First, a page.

Gospel Reading

Luke 4:25-30

But in truth, I tell you, there were many widows in Israel in the days of Elijah, when the heaven was shut up three years and six months, when there came a great famine over all the land; 26 and Elijah was sent to none of them but only to Zarephath, in the land of Sidon, to a woman who was a widow. 27 And there were many lepers in Israel in the time of the prophet Elisha; and none of them was cleansed, but only Naaman the Syrian.”28 When they heard this, all in the synagogue were filled with wrath. 29 And they rose up and put him out of the city, and led him to the brow of the hill on which their city was built, that they might throw him down headlong. 30 But passing through the midst of them he went away. (Revised Standard Version)

Reflection Points

Based on the Gospel reading for this coming Sunday (Remembrance of the Prophet Elijah, First Sunday of the Resurrection), the following are suggested themes for sermon topics:

Elijah and the Mission of the Church

What can the Prophet Elijah tell us about the mission of the Church, the lifework of every believer, even if only briefly mentioned by Jesus in Sunday’s Gospel? Early in his ministry, Jesus returned to Nazareth, the town in which he grew up. On the Sabbath Day, as was the custom, Jesus read from the prophet Isaiah (see Luke 4:16-19):

The Spirit of the Lord is upon me,
because he has anointed me to preach good news to the poor.
He has sent me to proclaim release to the captives
and recovering of sight to the blind,
to set at liberty those who are oppressed,
to proclaim the acceptable year of the Lord.

By reading this portion of Isaiah, Jesus was essentially telling his listeners, including us today, not only do the prophets declare the mystery of himself as the Messiah, but that his mission and anointing was to save (heal) the world. But something interesting happened after he closed the book and commented further on what he read. His listeners began to doubt and question who Jesus was and what he was about. What could Jesus have possibly said to anger the crowd so much that they rushed him out of the synagogue and to the edge of a cliff to throw him over? Well, he mentioned Elijah..

Jesus confirmed that what he read from the prophet Isaiah was fulfilled in himself and not anyone else, and that his love was for all people and all nations, by giving the examples of Elijah and Elisha. St. Cyril of Alexandria writes,

[The] Jews affirmed that the prophecies relating to Christ had been fulfilled in the holy prophets or in certain of their own more distinguished men. For their good, [Jesus] draws them away from such a supposition.

But what did Elijah and Elisha do, or how did Jesus apply what they did, that caused such a violent reaction among the Jews that day in the synagogue? St. Cyril continues:

[Jesus] said that Elijah had been sent to a single widow and that the prophet Elisha had healed but one leper, Naaman the Syrian. By these (the widow and the leper) [Jesus] refers to the church of the heathen, who were about to accept him and be healed of their leprosy, by reason of Israel’s remaining impenitent [remorseless, unrepentant].

What does this mean? Jesus specifically chooses an act of grace from each prophet to demonstrate the scope of his own mission to the world. Elijah was sent to help a widow (I Kings 17:8-16), but not just any widow. This widow was not Jewish, not an Israelite, not among the chosen people of God. She was a foreigner (odar/օտար) outside the borders of Israel in the land of Jezebel, the center of pagan worship (I Kings 16:31), and thus outside the covenant God made with Abraham. As she was from an odar nation, she was an enemy of God. Likewise, Elisha healed one leper, but not just any leper. This particular leper was a commander of the enemy army (see II Kings 5:1-14). To the ears of Jesus’ listeners that day in the synagogue, the God of Israel was helping and healing the wrong people, and Jesus was claiming that same Messianic ministry as his own.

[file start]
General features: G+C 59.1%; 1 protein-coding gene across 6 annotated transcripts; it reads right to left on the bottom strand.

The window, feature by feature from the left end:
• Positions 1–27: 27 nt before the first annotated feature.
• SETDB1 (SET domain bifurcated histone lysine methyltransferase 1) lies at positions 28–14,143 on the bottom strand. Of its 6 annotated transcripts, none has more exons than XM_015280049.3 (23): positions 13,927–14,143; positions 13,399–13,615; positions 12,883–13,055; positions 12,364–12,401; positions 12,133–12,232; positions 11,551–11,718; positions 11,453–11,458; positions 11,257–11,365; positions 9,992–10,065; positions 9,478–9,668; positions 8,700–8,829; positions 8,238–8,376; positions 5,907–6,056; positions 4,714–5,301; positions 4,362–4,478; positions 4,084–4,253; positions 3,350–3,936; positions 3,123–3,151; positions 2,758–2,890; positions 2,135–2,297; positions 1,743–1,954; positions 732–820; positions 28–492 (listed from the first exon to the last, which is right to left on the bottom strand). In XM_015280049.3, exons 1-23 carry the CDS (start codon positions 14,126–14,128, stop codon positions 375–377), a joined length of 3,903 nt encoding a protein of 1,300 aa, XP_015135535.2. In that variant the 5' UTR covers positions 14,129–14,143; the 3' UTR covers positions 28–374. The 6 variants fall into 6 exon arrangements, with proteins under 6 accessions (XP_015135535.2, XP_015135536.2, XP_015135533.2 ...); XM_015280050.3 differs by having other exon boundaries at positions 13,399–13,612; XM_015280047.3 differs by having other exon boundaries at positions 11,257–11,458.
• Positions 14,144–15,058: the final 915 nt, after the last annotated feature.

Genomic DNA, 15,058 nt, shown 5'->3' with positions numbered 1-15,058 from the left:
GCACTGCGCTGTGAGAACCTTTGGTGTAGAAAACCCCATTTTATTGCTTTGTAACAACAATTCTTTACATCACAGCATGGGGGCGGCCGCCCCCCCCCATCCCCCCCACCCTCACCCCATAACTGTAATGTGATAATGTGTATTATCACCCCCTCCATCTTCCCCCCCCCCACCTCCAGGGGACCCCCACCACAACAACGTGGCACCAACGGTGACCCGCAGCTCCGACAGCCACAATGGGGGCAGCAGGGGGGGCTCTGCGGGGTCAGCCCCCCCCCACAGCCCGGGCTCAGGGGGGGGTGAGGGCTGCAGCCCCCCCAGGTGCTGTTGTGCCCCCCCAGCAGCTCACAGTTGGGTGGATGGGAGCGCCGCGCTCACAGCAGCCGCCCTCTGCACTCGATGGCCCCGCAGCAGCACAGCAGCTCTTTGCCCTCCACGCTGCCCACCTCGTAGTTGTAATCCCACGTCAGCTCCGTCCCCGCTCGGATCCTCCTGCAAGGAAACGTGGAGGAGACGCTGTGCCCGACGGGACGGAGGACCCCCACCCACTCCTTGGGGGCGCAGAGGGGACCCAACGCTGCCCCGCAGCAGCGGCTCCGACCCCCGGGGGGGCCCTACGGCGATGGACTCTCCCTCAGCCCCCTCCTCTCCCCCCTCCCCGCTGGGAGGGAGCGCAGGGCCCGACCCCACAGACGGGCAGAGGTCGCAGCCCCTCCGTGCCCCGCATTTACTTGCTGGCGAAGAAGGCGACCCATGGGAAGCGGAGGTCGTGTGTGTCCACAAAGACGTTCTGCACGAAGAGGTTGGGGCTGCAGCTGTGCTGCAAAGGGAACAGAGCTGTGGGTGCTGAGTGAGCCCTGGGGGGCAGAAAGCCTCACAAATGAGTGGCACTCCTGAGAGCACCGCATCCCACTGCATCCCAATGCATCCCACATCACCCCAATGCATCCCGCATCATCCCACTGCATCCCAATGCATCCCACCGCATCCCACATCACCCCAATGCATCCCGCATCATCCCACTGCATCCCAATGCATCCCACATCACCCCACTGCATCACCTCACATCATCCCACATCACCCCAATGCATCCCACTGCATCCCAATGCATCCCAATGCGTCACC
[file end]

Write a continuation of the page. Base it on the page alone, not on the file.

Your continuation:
This isn’t the only time Jesus challenged the narrow scope of the Jews. Jesus also did so when he talked with the Samaritan woman at the well (John 4:4-26), and when he gave the parable of the Good Samaritan (Luke 10:30-37). The love and peace that Jesus Christ promised breaks down barriers and unites us as one people of God, the Church (see Galatians 3:28, Ephesians 2:11-22). The Jews were looking for someone to liberate them from political oppression, and even to judge the enemy nations outside of their boundaries. Those in the synagogue that day were shocked by Jesus’ message of grace for everyone, including the surrounding enemy nations.

Jesus has not come to bring condemnation to the world, as John makes clear in his Gospel (3:17), but to bring his love, healing, and salvation to all people without partiality or favorable treatment. He came to preach the message of good news to the poor, to heal the brokenhearted, to proclaim release to the captives, recovery of sight to the blind, and to deliver those who are crushed. That includes all of us, everywhere, throughout history. St. Gregory the Illuminator, in his catechetical work referred to the as The Teaching, expresses well the global, wide-scope mission of the Armenian Church, of our Diocese, and of Christian ministry:

[The Apostles] preached throughout the world, “to illumine all people who were to come into the world [John 1:9],” to give repentance of salvation to all, to wash all people and deliver them from the bonds of darkness by baptism, to seal all nations as Christ’s inner circle, to make the Spirit of God dwell in people’s hearts, to unite and join them to the love of the Son of God, that the heart of all might cry as one, and to unite all the world in saying: “Abba, Father” [Romans 8:15, Galatians 4:6]; that the name of servitude might be taken away, and the name of adoption be placed on them by the grace of Christ [Galatians 4:7, Romans 8:15]; to enable them to eat the flesh of the Son of God and drink the life-giving blood [John 6:53], that thereby they might bring all the world into the inheritance of Christ, to become “heirs of God and fellow heirs of Christ” [Romans 8:17].